Currently, buildings on the USask campus, including the art galleries, are closed to the public due to the COVID-19 pandemic, so Cuthand has not been connecting with students in person since the onset of the health crisis. However, she continues to interact with them online, such as through the virtual beading event Beadin’ 2021, which was held during Indigenous Achievement Week in February. She said she likes to have a presence at USask, her alma mater, where the number of Indigenous students continues to grow.
“I can kind of understand what they’re going through, you know? And I love doing beading with people, or even just chatting with them,” Cuthand said.
In the interview, Cuthand noted that she has been very busy since the COVID-19 pandemic began, and she has been repeatedly beading the coronavirus.
Some of Cuthand’s other new work is focused on brain scans, stemming from her interest in talking about mental health. Her artwork portrays a physical representation of what occurs in the brain when people are living with mental illness, using glow-in-the-dark beads that shine in neon colours under black light.
“To me, that’s a real highlight of my work,” she said.
Five brain scans were showcased in a room with black light in the USask gallery, enabling viewers to see which parts of the brain are animated when dealing with conditions such as depression and post-traumatic stress disorder (PTSD).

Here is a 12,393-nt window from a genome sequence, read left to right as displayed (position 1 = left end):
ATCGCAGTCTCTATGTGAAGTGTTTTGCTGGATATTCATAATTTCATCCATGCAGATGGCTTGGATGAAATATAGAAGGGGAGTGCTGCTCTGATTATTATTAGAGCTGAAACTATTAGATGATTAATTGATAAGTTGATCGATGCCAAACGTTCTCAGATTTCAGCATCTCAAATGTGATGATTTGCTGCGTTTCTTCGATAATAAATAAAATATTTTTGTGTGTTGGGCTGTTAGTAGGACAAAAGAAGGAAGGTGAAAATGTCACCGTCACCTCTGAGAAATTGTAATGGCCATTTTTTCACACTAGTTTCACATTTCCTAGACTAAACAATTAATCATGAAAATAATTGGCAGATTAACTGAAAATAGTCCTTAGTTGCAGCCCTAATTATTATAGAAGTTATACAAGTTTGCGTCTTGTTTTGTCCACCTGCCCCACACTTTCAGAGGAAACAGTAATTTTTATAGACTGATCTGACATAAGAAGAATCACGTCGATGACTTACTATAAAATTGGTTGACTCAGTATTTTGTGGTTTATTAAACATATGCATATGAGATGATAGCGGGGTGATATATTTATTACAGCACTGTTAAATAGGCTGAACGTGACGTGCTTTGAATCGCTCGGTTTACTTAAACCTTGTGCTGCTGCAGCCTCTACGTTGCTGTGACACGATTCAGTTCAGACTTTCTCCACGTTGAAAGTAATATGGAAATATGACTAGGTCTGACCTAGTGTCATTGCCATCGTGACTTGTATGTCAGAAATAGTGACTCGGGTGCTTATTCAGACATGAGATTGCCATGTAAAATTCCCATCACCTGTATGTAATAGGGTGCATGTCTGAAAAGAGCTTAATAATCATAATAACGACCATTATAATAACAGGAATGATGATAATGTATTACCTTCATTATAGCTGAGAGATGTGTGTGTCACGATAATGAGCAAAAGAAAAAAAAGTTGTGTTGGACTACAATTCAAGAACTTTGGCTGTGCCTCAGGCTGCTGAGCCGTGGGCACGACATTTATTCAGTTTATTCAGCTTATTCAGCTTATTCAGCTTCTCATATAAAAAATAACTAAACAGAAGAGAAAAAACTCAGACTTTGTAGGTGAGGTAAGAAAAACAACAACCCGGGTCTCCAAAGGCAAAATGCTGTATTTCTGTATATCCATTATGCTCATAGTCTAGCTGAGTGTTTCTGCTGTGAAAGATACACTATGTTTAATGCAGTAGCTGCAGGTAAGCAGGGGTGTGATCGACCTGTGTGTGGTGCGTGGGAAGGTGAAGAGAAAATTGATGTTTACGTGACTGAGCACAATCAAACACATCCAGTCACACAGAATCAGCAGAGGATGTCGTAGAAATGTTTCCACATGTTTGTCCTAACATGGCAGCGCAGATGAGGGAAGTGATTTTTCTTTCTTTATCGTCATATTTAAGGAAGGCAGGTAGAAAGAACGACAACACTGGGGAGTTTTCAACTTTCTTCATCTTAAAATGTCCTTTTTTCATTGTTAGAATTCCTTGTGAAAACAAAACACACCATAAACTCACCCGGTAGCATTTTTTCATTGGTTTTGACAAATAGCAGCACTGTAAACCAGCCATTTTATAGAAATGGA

“Ruth mentioned to me that most Indigenous folks suffer from PTSD because of the intergenerational effects of colonialism,” said Gay, noting that she “sought to utilize Cree story and narratives” in collaborating with Cuthand on the exhibition.
“The stories Ruth and I shared with one another are in the show for people to experience,” she said. “In my work I am seeking ways in which to do my work that validates and expresses the Swampy Cree ways of knowing within institutional settings like the gallery space. Ruth is an artist I trust and admire as a mentor. In my opinion, her work will be talked about for generations because of her critique and counter-narrative to colonial metanarratives and her generosity and support to her community.”